Hilton Head’s untold history: An island by many other names
Story by Richard Thomas
An island by many other names
In recent history, Hilton Head Island has become very well known. It has not always been such a prominent, internationally known name, despite its storied past that has been in the forefront of American history. It hasn’t always been known as Hilton Head Island either, and its former names tell a story of their own.
The Island’s first name was undoubtedly Native American, likely from a precursor of the Muskogean language base, but nothing is known of a name from that time. The first name attributed to Hilton Head comes from a reported log entry by a 16th-Century Spanish explorer who referred to a large island the natives called the Island of the Bears, translated into Spanish as La Isla de Los Orsos. About 10 years later, in 1526, another Spaniard named Lucas Vasquez de Ayllon, who was searching for a location for attempted colonization, named the same point of land La Punta de Santa Elena, or the Point of Santa Elena, Santa Elena being what they named the Port Royal Sound area earlier in the voyage. Later that year, Hilton Head would be shown on Spanish royal maps as La Cabo de Santa Elena, the Cape of Santa Elena. Forty years later, French explorer Jean Ribault cruised into Port Royal Sound and gave it its present name, Port Royale, naming Hilton Head as Le Grande Ile at the same time. It remained the Grand or Great Island on French maps, and the Sound remained as Port Royal on English maps through the 1730s.
One hundred years after the French arrived, William Hilton, a Quaker English sea captain from the Massachusetts Bay Colony, entered Port Royal Sound in 1663 from the north via the Port Royal River (Beaufort River of today). He was searching on behalf of Barbadian planters for a location for agricultural fields and a colony of Barbados. He gave the bluffs across the Sound his name, Hilton’s Headland, later shortened to Hilton Head. After Charles Towne Landing became an English and Barbadian colony in 1670, the Yemassee Indians began migrating into the Port Royal Sound area at the invitation of the Lords Proprietors in 1683. The Yemassee became allies and trading partners of the Carolina government, providing lookout and scouting services and creating a buffer between the English and the Spanish in St. Augustine. By 1685, Hilton Head and Daufuskie Islands were fully occupied by the Yemassee, and the Lords Proprietors leased Hilton Head to the Yemassee’s paramount chief, Altamaha, with the Island then being known as Altamaha Island.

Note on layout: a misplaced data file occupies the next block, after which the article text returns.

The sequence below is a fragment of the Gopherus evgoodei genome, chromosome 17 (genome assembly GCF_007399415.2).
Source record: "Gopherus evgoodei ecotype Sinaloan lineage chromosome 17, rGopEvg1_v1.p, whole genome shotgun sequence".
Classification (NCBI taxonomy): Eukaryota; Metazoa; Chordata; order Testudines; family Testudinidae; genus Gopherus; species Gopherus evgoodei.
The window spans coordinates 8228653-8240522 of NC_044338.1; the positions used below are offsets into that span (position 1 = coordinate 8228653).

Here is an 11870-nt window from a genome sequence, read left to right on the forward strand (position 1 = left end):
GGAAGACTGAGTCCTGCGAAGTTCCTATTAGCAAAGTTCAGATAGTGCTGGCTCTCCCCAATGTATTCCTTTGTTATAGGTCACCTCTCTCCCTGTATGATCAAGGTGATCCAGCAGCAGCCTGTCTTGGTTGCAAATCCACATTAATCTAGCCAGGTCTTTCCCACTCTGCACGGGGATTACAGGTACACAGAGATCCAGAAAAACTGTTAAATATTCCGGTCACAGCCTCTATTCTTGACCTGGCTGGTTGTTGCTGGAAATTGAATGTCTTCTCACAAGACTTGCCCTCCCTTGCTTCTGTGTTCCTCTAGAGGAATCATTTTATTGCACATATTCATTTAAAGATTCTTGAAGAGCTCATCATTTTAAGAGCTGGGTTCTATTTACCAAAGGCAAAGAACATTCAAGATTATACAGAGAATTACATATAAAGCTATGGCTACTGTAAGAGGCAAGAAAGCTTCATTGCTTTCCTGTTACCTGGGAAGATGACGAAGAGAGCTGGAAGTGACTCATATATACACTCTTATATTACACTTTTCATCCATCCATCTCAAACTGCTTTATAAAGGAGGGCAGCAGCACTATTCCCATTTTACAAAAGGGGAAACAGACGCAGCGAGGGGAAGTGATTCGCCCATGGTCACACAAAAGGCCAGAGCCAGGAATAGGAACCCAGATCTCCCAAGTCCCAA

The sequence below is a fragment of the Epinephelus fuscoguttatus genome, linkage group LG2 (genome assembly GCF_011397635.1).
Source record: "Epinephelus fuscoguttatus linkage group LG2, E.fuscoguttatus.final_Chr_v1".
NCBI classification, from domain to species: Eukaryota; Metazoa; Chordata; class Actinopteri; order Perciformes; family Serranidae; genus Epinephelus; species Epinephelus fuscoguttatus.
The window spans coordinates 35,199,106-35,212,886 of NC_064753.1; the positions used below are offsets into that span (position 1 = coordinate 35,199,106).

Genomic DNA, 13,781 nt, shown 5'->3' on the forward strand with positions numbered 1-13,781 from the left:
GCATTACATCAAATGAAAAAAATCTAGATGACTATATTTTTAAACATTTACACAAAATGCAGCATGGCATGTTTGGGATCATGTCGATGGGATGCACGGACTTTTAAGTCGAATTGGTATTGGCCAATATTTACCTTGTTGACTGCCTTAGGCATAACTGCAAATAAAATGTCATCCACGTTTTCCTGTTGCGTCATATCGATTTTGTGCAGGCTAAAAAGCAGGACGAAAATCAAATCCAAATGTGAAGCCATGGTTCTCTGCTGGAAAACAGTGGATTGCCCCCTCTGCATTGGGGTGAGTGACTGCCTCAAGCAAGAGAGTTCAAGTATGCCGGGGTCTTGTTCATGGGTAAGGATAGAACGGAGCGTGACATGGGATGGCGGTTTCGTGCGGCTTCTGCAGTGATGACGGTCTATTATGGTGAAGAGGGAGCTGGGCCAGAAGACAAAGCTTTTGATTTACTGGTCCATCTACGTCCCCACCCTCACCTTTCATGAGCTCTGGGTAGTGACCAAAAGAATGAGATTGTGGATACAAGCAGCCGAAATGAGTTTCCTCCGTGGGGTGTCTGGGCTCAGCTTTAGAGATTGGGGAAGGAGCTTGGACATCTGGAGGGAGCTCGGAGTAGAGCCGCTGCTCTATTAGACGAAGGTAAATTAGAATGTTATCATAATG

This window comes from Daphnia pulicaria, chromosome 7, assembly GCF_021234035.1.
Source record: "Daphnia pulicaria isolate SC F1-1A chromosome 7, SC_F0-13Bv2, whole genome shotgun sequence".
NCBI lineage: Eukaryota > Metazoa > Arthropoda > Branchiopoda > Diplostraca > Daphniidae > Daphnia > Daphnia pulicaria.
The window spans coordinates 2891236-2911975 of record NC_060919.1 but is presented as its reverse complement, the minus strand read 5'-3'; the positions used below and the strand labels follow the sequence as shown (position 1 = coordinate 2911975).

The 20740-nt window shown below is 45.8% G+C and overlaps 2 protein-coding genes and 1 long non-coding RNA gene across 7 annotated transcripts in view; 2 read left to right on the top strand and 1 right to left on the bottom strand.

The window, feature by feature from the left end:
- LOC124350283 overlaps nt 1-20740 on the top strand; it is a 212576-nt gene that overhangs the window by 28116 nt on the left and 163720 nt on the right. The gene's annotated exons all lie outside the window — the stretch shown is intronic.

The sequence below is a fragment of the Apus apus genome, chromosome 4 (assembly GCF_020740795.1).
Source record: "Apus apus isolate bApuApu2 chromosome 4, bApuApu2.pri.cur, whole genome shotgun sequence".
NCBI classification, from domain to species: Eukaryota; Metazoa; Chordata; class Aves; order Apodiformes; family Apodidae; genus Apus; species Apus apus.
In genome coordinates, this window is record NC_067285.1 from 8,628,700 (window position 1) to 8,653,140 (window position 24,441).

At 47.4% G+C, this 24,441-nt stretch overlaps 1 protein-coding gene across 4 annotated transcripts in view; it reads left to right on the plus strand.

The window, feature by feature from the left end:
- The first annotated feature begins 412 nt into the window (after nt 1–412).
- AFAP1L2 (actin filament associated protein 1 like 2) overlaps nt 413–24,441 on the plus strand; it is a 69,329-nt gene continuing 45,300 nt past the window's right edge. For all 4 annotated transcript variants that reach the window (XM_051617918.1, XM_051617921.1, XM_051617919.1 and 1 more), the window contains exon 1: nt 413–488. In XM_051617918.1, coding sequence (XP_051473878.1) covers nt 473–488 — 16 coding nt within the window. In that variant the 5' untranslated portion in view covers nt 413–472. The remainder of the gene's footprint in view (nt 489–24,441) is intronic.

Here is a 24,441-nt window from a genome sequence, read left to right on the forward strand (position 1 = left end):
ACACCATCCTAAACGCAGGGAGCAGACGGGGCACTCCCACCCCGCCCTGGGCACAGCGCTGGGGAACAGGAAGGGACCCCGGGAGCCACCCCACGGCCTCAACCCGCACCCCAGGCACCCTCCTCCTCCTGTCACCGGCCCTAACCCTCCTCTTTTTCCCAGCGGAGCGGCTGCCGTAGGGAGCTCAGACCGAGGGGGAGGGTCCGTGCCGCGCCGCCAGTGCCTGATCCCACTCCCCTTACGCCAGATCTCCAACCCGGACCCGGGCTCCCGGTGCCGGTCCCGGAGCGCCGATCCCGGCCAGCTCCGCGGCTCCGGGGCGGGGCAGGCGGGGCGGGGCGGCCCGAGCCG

By 1695, the Yemassee began migrating north and west to the Ashepoo River area, and the Lords Proprietors sought to stimulate further settlement of the southern lands of the province and granted lands to many. Lord John Bailey of Ireland was given about 18,000 acres of Hilton Head Island in 1698, which then became known as Bailey’s Barony. Bailey never came to live on the Island, and his sons hired Alexander Trench of Beaufort in 1722 as an agent to sell Bailey’s Barony land. Over the next 20 years, Hilton Head became known as Trench’s Island, and that name was reflected on dozens of maps created during that time. Sometime after the growth of the indigo market, the Island again became known as Hilton Head and would remain known by that name for more than 100 years.
In the Civil War, Hilton Head Island was targeted by the Union forces as the headquarters for the Military Department of the South and as the Naval Depot for the South Atlantic Blockading Squadron. When a post office at the main federal encampment on Hilton Head was completed, it was given the Postal Service designation “Port Royal” and had a postmark as such. From 1862-1872, the Island would be known as Port Royal, as would the entire military installation on the shores of Port Royal Sound. With the removal of the last vestiges of the Union occupation, the Island reverted to its former identity as Hilton Head Island, and it would remain that way until about 1960. That was the time of the development and promotion of the Sea Pines Plantation, and as Sea Pines gained acclaim as a resort-retirement destination, the terms Hilton Head and Sea Pines began to be used interchangeably. So it would be valid to say that Sea Pines also was a name for Hilton Head during the late 1960s and 1970s.
When the citizens of Hilton Head decided to incorporate to gain control of the zoning regulations of the Island as separate and distinct from those under the aegis of Beaufort County, the Island became the Town of Hilton Head Island in 1983, its official name today.